Local Police Reports

Chicago Police Officer Charged with Lying to FBI Agents About Bribes for Promising to Fix Police Board Cases

Chicago, IL–(ENEWSPF)– A Chicago police officer will appear in Federal Court May 10 on charges alleging that he lied to federal agents about whether he had ever solicited or accepted bribes from fellow officers in exchange for promising to fix disciplinary cases before the Chicago Police Board. The defendant, Victor Brown, allegedly accepted $4,500 between September 2008 and March 2009 from an officer who was cooperating with law enforcement, and then lied to agents when they confronted him this past February. Chicago police officers who are subject to disciplinary proceedings may appeal recommendations of serious discipline, including termination, to the nine-member police board, whose members are independent of the department.

Brown, 36, who joined the police force in 1998 and most recently was assigned to the Alternate Response Unit, was arrested by FBI agents and CPD Internal Affairs Division officers, who conducted the joint investigation. Brown is scheduled to appear at 4 p.m. today before U.S. Magistrate Judge Michael Mason in U.S. District Court.

He was charged with making multiple false statements to agents who interviewed him on Feb. 18, 2010, in a complaint that was unsealed today. The charges were announced by Patrick J. Fitzgerald, United States Attorney for the Northern District of Illinois; Robert D. Grant, Special Agent-in-Charge of the Chicago Office of the Federal Bureau of Investigation; and Jody P. Weis, Superintendent of the Chicago Police Department. The investigation is continuing, they said.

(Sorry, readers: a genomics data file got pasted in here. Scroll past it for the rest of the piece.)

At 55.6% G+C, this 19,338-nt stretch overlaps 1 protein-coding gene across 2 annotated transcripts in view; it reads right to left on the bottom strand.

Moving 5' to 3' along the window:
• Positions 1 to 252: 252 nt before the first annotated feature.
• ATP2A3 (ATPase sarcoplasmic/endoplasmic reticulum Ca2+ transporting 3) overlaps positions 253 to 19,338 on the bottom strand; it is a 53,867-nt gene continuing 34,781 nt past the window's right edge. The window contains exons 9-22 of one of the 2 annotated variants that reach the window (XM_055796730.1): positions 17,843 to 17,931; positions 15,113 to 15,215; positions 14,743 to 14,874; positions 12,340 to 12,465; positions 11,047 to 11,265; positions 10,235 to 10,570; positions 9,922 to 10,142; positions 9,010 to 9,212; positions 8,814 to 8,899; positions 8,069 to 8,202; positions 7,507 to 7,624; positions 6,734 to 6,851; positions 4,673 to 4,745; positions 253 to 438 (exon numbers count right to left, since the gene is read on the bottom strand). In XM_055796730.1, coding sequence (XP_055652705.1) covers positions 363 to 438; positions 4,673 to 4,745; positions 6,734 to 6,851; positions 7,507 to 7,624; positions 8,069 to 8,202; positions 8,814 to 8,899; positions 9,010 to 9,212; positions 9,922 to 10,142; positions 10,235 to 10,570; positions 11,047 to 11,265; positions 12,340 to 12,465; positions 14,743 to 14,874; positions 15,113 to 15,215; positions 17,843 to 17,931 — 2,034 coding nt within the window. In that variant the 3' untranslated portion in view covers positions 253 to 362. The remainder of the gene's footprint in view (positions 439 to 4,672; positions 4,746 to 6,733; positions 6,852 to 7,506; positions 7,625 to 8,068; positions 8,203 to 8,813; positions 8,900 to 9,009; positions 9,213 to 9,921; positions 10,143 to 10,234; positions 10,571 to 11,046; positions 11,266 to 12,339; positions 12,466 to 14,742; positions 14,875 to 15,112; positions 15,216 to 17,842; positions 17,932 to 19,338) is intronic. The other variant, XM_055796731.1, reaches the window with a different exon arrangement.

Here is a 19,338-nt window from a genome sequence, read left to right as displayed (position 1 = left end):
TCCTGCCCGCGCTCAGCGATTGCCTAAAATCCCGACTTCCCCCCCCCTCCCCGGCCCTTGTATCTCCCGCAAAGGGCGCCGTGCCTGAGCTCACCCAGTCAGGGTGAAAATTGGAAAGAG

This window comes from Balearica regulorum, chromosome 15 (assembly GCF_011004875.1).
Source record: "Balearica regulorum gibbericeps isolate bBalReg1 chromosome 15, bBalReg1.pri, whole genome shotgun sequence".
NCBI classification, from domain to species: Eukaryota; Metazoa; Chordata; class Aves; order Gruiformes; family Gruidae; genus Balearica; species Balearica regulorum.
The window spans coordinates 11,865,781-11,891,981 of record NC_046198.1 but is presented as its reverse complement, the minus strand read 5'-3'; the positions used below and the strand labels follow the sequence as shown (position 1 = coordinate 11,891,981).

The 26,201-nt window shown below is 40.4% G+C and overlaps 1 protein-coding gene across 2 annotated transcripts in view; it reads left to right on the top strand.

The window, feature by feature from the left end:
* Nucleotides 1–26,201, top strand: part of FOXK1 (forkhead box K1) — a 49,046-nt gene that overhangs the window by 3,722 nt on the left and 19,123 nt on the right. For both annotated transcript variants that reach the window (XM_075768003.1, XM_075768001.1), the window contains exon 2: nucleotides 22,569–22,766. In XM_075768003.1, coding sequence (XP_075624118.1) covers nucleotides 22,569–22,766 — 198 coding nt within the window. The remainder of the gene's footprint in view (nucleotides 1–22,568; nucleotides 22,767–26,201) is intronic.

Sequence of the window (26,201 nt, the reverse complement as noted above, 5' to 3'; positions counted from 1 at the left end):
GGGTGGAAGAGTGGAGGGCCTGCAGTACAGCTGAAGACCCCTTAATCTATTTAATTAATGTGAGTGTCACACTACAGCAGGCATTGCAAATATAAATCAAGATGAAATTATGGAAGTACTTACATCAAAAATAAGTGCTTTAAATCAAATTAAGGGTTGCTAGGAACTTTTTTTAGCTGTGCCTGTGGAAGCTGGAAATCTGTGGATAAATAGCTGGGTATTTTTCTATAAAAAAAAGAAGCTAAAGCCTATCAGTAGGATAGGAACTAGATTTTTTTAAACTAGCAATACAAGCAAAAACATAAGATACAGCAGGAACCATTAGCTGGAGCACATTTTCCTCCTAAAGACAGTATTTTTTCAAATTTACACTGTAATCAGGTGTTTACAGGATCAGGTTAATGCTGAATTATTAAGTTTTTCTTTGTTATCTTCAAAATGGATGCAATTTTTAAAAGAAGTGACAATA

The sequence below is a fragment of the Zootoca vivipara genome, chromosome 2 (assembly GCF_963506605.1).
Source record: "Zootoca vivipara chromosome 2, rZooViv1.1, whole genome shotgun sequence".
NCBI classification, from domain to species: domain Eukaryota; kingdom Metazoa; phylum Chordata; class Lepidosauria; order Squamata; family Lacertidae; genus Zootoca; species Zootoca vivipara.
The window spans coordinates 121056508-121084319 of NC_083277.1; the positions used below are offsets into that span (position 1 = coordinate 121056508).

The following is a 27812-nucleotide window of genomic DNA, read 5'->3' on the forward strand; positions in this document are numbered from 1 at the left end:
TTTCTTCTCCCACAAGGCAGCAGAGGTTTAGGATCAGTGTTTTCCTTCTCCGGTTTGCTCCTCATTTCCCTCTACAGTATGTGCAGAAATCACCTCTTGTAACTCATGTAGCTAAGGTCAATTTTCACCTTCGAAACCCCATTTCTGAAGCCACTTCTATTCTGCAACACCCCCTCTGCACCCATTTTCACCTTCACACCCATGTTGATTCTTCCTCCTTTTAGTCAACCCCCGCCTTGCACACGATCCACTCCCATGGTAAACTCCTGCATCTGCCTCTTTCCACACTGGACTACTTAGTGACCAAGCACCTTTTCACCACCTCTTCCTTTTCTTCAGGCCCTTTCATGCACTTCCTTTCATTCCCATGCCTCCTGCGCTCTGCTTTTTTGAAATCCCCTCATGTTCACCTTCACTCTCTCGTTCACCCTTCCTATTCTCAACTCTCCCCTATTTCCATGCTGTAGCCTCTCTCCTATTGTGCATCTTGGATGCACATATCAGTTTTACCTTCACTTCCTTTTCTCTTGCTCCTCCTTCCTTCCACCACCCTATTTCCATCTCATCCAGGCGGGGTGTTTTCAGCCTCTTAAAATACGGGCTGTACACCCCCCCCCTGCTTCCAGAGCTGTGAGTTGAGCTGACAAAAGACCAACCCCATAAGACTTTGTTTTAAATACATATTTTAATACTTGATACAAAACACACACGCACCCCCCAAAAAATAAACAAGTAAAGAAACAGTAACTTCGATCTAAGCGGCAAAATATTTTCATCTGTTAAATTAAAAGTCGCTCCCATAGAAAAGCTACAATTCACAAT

The complaint charges that Brown lied when he told FBI agents that:

he had never asked for money from a Chicago police officer in return for influencing people at the police board;

he had never accepted money from a police officer in return for influencing people at/associated with the board;

he had never suggested to anyone that he could have a separation or disciplinary case fixed at the board;

he had never told anyone that he had a contact or contacts at the board; and

he had never told anyone that for any amount of money — $15,000, $12,500, $10,000 or $7,5000 — that people could take care of things at the police board.

There is no allegation in the complaint that Brown ever did pay bribes to corruptly influence anyone at or associated with the police board.

According to the complaint affidavit, the FBI was investigating allegations that Brown solicited bribes from officers while promising to fix disciplinary cases when the cooperating officer, who was subject to discipline, was assigned to the Alternate Response Unit and met Brown. The cooperating officer reported that on Sept. 15, 2008, Brown stated that he was aware of the cooperating officer’s situation and offered to arrange a favorable outcome at the police board in exchange for $10,000. Two days later, the cooperating officer met Brown at a restaurant and paid him $500 while recording that meeting and their subsequent conversations, the charges state. Brown allegedly accepted the following additional payments from the cooperating officer: $1,000 on Sept. 25, 2008; $2,500 on Oct. 27, 2008; and $500 on March 19, 2009.

The government is being represented by Assistant U.S. Attorneys Michael T. Donovan and Maggie Schneider.

Making false statements carries a maximum penalty of five years in prison and a $250,000 fine. If convicted, the Court must impose a reasonable sentence under the advisory United States Sentencing Guidelines.

The public is reminded that a complaint contains only charges and is not evidence of guilt. The defendant is presumed innocent and is entitled to a fair trial at which the government has the burden of proving guilt beyond a reasonable doubt.

Source: Chicago.FBI.Gov